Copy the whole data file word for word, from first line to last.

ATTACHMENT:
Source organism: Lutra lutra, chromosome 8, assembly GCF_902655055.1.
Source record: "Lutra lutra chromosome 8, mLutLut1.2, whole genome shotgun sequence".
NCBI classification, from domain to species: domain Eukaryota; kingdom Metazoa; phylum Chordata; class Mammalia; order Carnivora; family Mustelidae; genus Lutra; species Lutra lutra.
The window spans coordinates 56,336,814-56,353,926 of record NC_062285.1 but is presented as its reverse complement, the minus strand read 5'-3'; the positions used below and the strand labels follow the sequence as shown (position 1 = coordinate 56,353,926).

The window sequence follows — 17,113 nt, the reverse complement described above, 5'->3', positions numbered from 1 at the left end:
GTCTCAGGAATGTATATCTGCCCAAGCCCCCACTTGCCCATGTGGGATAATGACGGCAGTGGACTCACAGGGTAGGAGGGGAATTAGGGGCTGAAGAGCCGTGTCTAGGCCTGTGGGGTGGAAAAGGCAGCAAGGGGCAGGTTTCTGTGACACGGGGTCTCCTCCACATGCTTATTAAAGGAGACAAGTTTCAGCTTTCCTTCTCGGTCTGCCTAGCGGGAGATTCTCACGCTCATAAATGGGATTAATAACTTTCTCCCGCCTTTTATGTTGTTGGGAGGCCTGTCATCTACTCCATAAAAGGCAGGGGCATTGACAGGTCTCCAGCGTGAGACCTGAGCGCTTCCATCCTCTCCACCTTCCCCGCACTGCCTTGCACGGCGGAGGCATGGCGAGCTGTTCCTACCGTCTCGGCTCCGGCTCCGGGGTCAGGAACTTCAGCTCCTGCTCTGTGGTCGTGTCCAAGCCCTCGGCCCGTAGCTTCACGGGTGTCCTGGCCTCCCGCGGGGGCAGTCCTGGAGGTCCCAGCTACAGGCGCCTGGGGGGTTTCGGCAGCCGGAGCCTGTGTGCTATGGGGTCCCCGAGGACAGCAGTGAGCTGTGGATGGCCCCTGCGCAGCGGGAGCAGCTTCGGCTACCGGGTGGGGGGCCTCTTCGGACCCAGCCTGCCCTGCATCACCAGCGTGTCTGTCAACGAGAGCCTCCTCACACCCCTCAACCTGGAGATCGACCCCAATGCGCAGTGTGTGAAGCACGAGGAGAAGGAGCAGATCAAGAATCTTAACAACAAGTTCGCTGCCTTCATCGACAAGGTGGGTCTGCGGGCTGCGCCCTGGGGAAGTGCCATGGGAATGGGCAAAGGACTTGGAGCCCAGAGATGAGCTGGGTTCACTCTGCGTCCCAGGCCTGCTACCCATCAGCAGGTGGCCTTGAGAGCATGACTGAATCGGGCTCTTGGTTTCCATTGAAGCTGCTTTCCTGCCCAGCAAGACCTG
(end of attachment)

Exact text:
Source organism: Lutra lutra, chromosome 8, assembly GCF_902655055.1.
Source record: "Lutra lutra chromosome 8, mLutLut1.2, whole genome shotgun sequence".
NCBI classification, from domain to species: domain Eukaryota; kingdom Metazoa; phylum Chordata; class Mammalia; order Carnivora; family Mustelidae; genus Lutra; species Lutra lutra.
The window spans coordinates 56,336,814-56,353,926 of record NC_062285.1 but is presented as its reverse complement, the minus strand read 5'-3'; the positions used below and the strand labels follow the sequence as shown (position 1 = coordinate 56,353,926).

The window sequence follows — 17,113 nt, the reverse complement described above, 5'->3', positions numbered from 1 at the left end:
GTCTCAGGAATGTATATCTGCCCAAGCCCCCACTTGCCCATGTGGGATAATGACGGCAGTGGACTCACAGGGTAGGAGGGGAATTAGGGGCTGAAGAGCCGTGTCTAGGCCTGTGGGGTGGAAAAGGCAGCAAGGGGCAGGTTTCTGTGACACGGGGTCTCCTCCACATGCTTATTAAAGGAGACAAGTTTCAGCTTTCCTTCTCGGTCTGCCTAGCGGGAGATTCTCACGCTCATAAATGGGATTAATAACTTTCTCCCGCCTTTTATGTTGTTGGGAGGCCTGTCATCTACTCCATAAAAGGCAGGGGCATTGACAGGTCTCCAGCGTGAGACCTGAGCGCTTCCATCCTCTCCACCTTCCCCGCACTGCCTTGCACGGCGGAGGCATGGCGAGCTGTTCCTACCGTCTCGGCTCCGGCTCCGGGGTCAGGAACTTCAGCTCCTGCTCTGTGGTCGTGTCCAAGCCCTCGGCCCGTAGCTTCACGGGTGTCCTGGCCTCCCGCGGGGGCAGTCCTGGAGGTCCCAGCTACAGGCGCCTGGGGGGTTTCGGCAGCCGGAGCCTGTGTGCTATGGGGTCCCCGAGGACAGCAGTGAGCTGTGGATGGCCCCTGCGCAGCGGGAGCAGCTTCGGCTACCGGGTGGGGGGCCTCTTCGGACCCAGCCTGCCCTGCATCACCAGCGTGTCTGTCAACGAGAGCCTCCTCACACCCCTCAACCTGGAGATCGACCCCAATGCGCAGTGTGTGAAGCACGAGGAGAAGGAGCAGATCAAGAATCTTAACAACAAGTTCGCTGCCTTCATCGACAAGGTGGGTCTGCGGGCTGCGCCCTGGGGAAGTGCCATGGGAATGGGCAAAGGACTTGGAGCCCAGAGATGAGCTGGGTTCACTCTGCGTCCCAGGCCTGCTACCCATCAGCAGGTGGCCTTGAGAGCATGACTGAATCGGGCTCTTGGTTTCCATTGAAGCTGCTTTCCTGCCCAGCAAGACCTG